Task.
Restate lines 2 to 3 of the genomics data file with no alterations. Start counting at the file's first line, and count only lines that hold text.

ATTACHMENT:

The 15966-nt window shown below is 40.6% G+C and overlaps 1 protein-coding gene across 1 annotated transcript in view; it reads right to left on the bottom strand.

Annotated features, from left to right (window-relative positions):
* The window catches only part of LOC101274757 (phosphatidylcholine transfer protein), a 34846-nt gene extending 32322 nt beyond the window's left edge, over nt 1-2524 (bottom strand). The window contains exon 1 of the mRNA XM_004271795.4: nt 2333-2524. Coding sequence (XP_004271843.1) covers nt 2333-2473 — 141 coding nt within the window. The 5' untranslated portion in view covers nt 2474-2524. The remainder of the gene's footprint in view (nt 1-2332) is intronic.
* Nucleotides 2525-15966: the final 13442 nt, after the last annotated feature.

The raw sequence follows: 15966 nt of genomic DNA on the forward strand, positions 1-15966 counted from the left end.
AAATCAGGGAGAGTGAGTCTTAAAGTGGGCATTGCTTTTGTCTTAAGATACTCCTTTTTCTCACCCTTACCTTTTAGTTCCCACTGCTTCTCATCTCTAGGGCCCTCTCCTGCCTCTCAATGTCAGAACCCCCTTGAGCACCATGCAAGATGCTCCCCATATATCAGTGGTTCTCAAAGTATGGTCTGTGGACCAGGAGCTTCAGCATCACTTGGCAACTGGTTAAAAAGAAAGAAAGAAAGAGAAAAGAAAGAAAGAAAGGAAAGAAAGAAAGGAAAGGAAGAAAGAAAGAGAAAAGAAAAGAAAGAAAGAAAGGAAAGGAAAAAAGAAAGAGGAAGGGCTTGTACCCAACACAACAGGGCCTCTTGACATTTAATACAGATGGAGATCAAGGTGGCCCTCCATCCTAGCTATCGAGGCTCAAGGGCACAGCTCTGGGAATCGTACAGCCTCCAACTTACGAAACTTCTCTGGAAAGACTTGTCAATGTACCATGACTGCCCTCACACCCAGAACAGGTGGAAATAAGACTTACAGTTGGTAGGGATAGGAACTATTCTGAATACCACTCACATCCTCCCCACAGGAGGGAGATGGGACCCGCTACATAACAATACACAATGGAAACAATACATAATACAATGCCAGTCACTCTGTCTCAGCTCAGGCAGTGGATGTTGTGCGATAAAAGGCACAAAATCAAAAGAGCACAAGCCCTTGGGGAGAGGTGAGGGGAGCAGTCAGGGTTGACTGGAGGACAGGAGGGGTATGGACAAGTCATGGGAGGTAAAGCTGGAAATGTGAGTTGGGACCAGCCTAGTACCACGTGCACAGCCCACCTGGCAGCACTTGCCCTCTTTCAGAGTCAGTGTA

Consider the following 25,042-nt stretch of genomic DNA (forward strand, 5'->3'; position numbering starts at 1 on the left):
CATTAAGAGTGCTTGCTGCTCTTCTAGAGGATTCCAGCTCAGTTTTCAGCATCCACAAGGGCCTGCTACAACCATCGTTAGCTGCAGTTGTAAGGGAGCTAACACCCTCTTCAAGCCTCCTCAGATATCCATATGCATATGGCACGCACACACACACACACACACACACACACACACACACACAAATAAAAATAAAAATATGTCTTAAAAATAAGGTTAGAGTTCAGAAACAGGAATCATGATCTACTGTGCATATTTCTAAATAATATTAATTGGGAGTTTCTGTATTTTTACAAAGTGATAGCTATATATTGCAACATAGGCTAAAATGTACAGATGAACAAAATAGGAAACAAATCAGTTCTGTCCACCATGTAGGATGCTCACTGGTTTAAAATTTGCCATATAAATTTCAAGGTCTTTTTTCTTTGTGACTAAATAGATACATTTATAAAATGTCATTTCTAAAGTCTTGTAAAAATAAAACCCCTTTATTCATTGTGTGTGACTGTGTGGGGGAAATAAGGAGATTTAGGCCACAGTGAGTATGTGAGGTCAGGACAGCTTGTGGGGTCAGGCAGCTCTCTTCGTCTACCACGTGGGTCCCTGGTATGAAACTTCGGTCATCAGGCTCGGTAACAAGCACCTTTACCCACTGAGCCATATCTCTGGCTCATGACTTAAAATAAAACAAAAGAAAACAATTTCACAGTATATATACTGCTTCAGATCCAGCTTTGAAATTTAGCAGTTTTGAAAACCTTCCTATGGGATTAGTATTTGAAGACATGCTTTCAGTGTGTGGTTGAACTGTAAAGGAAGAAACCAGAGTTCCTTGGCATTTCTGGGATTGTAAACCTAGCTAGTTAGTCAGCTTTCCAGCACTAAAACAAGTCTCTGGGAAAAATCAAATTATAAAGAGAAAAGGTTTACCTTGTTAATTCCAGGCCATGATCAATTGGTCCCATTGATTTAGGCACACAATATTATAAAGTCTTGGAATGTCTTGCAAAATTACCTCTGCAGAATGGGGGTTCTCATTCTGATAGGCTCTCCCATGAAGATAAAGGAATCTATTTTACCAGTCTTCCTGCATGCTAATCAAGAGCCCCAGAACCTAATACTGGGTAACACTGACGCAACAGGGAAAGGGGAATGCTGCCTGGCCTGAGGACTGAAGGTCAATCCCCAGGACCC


Annotated features, from left to right (window-relative positions):
* The window catches only part of LOC101274757 (phosphatidylcholine transfer protein), a 34846-nt gene extending 32322 nt beyond the window's left edge, over nt 1-2524 (bottom strand). The window contains exon 1 of the mRNA XM_004271795.4: nt 2333-2524. Coding sequence (XP_004271843.1) covers nt 2333-2473 — 141 coding nt within the window. The 5' untranslated portion in view covers nt 2474-2524. The remainder of the gene's footprint in view (nt 1-2332) is intronic.